A network for historic guitars and vihuelas
It must have a sound hole of some sort. I am no expert but my vihuela has the sound hole cut directly into the table in a geometrical pattern.
My baroque guitar - which is a much nicer instrument - has an elaborate parchment rose built up in layers. Just looking through my collection of CDs of various luminaries playing the vihuela, a simpler rose seems to be de rigeur although in some cases this may be cut flat out of parchment rather than cut into the table. A sotr of cross between the lute and baroque guitar.
Many vihuelas have a rosette of which some are made of cut and glued parchment and some are carved from wood.
The black stuff you see may be just the shadow cast because not much light hits the inside of the instrument as compared to the outside, which then translated through a typical camera's dynamic range, won't show many details on the inside ;)
If you don't feel like cutting a rosette, you may leave a hole, which is depicted in some paintings with a vihuela.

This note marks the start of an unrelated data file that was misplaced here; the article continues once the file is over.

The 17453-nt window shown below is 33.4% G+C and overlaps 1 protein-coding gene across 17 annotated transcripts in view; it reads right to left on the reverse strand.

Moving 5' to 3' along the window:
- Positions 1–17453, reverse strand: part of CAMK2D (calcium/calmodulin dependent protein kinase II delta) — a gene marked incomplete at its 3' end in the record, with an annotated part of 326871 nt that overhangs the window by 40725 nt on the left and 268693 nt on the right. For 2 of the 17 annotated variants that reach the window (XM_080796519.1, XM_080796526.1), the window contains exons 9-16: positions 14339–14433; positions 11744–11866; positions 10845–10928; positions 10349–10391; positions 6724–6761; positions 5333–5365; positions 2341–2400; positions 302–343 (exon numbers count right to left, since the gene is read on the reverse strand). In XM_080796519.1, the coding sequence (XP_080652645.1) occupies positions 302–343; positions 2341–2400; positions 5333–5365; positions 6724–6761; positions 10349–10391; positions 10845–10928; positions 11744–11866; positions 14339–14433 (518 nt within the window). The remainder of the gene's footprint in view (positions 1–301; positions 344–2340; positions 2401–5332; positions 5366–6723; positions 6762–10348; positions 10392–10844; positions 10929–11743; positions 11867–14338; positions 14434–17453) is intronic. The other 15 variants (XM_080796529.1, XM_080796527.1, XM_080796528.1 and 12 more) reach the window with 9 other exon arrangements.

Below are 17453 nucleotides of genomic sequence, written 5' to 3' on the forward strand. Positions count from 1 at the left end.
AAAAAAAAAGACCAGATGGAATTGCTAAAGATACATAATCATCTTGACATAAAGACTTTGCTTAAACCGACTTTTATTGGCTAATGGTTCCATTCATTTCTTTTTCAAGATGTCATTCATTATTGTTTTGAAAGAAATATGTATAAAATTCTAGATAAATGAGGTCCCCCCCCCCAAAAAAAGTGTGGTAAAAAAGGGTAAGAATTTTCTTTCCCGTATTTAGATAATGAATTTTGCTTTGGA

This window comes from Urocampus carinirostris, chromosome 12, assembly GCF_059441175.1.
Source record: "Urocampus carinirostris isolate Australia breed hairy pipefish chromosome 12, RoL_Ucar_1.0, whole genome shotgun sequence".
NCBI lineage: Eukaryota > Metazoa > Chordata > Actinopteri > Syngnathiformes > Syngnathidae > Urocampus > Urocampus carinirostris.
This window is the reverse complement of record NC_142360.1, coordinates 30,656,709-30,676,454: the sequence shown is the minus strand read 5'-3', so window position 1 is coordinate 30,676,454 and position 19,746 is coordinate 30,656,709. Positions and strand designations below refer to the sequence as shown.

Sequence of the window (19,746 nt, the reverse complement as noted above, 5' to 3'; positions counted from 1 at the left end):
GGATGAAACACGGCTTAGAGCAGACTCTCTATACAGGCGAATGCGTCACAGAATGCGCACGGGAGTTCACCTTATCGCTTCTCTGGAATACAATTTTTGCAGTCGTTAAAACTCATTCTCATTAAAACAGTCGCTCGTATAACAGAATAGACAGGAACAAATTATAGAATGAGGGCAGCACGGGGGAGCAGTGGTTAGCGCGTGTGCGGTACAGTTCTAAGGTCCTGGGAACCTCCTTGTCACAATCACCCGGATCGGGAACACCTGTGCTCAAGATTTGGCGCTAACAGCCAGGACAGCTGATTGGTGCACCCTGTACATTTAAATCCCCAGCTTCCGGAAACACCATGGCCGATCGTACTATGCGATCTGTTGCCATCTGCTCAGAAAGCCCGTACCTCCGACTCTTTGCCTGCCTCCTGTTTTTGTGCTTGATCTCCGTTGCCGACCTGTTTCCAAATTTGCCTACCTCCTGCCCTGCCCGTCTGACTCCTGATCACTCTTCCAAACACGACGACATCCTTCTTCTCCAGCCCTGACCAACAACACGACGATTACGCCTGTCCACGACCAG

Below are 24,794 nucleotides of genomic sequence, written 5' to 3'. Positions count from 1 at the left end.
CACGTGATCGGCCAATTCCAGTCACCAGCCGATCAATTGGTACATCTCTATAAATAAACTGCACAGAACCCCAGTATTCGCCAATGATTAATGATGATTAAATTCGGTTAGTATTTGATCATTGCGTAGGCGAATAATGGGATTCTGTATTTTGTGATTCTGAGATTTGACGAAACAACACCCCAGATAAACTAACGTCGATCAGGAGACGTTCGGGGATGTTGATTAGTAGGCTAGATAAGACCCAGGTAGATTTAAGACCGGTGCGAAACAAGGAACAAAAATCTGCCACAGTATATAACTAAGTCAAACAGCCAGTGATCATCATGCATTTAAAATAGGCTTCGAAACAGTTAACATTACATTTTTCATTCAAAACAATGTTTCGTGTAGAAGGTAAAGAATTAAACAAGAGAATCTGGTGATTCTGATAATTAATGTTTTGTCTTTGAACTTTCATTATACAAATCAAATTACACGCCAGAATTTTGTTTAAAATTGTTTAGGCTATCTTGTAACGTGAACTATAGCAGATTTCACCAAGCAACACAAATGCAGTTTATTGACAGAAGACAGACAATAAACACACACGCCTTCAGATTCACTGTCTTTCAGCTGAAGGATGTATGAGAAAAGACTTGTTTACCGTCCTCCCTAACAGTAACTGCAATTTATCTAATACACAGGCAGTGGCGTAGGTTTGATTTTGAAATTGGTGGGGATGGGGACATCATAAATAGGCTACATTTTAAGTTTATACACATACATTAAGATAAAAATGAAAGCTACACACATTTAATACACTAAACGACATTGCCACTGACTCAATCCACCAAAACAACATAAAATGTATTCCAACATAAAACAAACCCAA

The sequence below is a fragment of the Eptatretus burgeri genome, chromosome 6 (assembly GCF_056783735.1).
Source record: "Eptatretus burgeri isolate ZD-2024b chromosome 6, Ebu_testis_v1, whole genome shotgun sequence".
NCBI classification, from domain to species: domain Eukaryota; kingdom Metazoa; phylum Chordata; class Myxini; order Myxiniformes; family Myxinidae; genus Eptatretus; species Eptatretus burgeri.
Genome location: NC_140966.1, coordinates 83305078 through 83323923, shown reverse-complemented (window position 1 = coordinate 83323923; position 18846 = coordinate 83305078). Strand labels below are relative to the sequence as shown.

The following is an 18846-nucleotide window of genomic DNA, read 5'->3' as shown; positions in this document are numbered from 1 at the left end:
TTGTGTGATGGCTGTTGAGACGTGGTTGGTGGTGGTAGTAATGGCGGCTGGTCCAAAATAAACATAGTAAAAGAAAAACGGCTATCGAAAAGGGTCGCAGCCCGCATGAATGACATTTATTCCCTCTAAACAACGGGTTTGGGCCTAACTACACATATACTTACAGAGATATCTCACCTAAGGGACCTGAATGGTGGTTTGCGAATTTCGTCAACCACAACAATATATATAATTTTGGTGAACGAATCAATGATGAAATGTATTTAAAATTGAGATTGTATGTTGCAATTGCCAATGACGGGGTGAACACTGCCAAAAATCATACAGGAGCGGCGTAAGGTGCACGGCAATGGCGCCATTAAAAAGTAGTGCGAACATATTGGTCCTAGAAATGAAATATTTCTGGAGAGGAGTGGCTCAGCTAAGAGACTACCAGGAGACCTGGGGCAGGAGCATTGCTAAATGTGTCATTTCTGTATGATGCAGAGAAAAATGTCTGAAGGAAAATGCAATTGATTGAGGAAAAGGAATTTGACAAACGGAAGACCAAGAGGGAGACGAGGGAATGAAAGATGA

Go to the site of the Jacquemart Andree collection in Paris and look for the vihuela there. It represents the only indisputable example of a sixteenth century vihuela (albeit a bass size instrument). Obtain a copy of the plans and base your reconstruction on this - necessarily scaled down if you require an instrument around nominal G tuning rather than a 'bass' vihuela
Here's one link:
You don't need to construct your instrument with the elaborate 'jig-saw' make-up of the original. You'll also see that the (original) rose design is much plainer than found on most later five course guitar roses. And perhaps just have a single rose (although in the same pattern) rather than the original which has one large central rose and four satellites (interestingly, all with a similar design).